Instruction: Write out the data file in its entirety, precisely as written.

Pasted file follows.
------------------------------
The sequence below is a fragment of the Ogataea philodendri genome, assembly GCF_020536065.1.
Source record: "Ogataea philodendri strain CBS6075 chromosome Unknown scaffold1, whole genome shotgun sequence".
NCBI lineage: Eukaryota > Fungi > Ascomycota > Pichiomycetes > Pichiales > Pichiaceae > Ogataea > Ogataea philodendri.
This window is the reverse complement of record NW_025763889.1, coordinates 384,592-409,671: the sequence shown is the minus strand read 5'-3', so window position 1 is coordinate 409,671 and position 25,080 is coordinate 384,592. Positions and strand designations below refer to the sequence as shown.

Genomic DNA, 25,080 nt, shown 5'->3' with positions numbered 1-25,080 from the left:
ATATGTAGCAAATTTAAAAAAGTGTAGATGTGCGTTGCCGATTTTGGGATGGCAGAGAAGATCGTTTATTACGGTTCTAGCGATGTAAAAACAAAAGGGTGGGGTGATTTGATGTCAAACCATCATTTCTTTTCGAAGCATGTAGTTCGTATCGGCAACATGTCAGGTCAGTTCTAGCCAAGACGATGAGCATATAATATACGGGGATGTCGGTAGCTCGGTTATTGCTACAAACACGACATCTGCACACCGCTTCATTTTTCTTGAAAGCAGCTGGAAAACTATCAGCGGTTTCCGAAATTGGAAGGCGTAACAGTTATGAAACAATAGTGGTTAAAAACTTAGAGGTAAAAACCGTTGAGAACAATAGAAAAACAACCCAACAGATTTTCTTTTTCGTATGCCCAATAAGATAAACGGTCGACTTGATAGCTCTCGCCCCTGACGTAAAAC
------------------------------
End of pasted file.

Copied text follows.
The sequence below is a fragment of the Ogataea philodendri genome, assembly GCF_020536065.1.
Source record: "Ogataea philodendri strain CBS6075 chromosome Unknown scaffold1, whole genome shotgun sequence".
NCBI lineage: Eukaryota > Fungi > Ascomycota > Pichiomycetes > Pichiales > Pichiaceae > Ogataea > Ogataea philodendri.
This window is the reverse complement of record NW_025763889.1, coordinates 384,592-409,671: the sequence shown is the minus strand read 5'-3', so window position 1 is coordinate 409,671 and position 25,080 is coordinate 384,592. Positions and strand designations below refer to the sequence as shown.

Genomic DNA, 25,080 nt, shown 5'->3' with positions numbered 1-25,080 from the left:
ATATGTAGCAAATTTAAAAAAGTGTAGATGTGCGTTGCCGATTTTGGGATGGCAGAGAAGATCGTTTATTACGGTTCTAGCGATGTAAAAACAAAAGGGTGGGGTGATTTGATGTCAAACCATCATTTCTTTTCGAAGCATGTAGTTCGTATCGGCAACATGTCAGGTCAGTTCTAGCCAAGACGATGAGCATATAATATACGGGGATGTCGGTAGCTCGGTTATTGCTACAAACACGACATCTGCACACCGCTTCATTTTTCTTGAAAGCAGCTGGAAAACTATCAGCGGTTTCCGAAATTGGAAGGCGTAACAGTTATGAAACAATAGTGGTTAAAAACTTAGAGGTAAAAACCGTTGAGAACAATAGAAAAACAACCCAACAGATTTTCTTTTTCGTATGCCCAATAAGATAAACGGTCGACTTGATAGCTCTCGCCCCTGACGTAAAAC